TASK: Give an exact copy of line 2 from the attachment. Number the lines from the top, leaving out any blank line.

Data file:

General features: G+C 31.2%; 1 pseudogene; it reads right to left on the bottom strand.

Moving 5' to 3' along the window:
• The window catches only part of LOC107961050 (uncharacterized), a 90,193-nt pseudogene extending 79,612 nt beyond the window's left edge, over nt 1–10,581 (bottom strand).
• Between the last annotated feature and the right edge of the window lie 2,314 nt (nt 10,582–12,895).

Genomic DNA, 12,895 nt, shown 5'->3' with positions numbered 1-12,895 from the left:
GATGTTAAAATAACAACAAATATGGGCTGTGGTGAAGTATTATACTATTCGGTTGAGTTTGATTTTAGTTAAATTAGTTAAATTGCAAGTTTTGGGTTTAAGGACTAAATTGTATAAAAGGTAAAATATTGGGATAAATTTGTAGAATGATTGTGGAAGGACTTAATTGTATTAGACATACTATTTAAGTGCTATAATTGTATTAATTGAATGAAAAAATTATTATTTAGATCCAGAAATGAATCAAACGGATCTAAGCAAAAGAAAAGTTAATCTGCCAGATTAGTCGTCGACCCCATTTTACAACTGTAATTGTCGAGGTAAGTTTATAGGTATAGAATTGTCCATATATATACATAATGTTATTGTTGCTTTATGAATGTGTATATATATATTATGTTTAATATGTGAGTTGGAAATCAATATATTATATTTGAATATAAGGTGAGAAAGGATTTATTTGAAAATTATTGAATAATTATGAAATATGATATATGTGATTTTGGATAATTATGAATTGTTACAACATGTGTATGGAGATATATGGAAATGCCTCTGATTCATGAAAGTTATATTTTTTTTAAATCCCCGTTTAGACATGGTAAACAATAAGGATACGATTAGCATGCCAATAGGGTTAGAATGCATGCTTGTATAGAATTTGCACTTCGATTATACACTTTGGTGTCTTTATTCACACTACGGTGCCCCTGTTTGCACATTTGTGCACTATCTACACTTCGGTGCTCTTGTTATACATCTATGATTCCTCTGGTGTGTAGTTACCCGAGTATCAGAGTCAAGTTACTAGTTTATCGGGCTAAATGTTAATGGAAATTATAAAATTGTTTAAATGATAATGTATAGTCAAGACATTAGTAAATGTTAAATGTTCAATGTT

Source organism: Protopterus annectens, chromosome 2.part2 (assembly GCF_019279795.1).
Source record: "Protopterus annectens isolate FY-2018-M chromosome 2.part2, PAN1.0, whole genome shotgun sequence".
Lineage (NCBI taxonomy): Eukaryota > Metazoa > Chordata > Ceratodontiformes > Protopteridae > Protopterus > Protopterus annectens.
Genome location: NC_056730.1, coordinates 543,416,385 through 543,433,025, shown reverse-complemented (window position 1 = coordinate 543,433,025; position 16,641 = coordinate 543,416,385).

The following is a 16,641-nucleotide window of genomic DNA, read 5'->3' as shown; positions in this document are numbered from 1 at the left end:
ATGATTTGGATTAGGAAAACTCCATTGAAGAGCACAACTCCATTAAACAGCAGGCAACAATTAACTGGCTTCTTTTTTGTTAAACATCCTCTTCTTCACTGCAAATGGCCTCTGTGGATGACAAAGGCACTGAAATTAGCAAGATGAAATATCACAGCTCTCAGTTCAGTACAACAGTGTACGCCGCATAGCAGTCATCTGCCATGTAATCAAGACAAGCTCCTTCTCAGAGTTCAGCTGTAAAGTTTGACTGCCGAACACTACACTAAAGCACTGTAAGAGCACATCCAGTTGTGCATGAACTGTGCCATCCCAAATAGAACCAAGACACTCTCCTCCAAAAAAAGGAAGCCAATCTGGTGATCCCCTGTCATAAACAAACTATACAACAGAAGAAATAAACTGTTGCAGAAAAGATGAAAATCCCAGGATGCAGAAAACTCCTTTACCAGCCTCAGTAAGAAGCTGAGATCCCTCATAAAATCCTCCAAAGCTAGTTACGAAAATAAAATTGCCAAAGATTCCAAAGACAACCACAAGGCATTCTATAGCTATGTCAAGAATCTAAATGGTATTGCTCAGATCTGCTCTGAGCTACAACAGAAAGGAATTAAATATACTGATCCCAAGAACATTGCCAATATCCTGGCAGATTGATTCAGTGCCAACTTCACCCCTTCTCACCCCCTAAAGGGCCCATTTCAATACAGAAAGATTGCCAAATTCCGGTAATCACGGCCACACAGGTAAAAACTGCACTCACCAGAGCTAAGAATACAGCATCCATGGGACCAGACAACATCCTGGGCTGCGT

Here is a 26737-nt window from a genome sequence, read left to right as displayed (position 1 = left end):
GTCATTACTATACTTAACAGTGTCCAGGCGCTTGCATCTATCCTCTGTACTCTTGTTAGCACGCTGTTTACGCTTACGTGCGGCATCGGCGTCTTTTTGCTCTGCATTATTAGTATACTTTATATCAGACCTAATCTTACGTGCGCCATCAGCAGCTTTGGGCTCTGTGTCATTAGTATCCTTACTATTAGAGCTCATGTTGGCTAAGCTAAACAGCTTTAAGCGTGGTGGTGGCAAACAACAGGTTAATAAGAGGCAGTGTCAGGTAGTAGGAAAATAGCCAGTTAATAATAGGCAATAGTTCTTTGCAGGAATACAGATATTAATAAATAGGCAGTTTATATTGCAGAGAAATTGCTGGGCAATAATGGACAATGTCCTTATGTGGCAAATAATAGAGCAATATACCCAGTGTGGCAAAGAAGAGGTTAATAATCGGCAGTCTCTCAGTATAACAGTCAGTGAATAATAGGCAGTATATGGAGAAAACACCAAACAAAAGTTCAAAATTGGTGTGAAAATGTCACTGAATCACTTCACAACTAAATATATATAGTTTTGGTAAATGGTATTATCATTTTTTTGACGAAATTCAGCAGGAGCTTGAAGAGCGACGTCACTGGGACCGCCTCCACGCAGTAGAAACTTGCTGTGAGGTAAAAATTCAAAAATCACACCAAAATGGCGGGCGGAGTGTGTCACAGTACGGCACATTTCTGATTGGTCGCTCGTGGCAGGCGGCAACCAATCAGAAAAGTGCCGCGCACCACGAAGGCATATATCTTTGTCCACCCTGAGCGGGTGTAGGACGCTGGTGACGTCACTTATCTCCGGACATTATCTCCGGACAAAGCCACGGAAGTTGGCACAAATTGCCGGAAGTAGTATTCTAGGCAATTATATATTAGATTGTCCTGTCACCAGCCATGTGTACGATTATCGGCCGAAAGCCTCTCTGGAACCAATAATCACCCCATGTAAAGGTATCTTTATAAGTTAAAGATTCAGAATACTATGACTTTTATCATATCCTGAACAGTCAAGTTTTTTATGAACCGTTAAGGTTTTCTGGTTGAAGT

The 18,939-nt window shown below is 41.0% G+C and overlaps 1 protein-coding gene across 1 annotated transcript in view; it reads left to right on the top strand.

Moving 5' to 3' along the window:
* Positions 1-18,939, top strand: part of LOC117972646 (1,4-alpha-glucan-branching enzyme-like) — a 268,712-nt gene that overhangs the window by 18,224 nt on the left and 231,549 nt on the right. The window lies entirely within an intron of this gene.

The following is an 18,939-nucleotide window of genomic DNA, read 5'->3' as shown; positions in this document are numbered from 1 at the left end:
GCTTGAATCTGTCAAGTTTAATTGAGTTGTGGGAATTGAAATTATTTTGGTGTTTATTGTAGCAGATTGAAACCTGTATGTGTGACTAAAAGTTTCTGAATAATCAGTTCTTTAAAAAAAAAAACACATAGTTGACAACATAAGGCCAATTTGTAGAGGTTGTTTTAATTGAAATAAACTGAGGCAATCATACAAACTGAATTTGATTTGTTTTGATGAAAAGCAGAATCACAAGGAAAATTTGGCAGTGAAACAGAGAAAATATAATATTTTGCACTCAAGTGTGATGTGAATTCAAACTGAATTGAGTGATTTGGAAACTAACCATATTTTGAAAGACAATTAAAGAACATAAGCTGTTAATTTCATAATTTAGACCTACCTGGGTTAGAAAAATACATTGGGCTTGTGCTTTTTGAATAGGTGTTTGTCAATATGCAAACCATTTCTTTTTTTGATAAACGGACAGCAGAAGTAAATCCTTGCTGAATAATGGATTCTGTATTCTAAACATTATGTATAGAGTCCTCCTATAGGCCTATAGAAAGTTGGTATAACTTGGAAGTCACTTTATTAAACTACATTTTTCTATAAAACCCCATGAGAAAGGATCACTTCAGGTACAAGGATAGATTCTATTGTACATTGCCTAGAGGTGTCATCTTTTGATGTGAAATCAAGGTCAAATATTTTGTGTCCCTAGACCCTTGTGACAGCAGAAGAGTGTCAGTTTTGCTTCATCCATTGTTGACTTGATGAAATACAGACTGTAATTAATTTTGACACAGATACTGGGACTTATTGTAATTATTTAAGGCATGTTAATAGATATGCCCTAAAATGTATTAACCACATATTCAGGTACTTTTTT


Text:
Moving 5' to 3' along the window: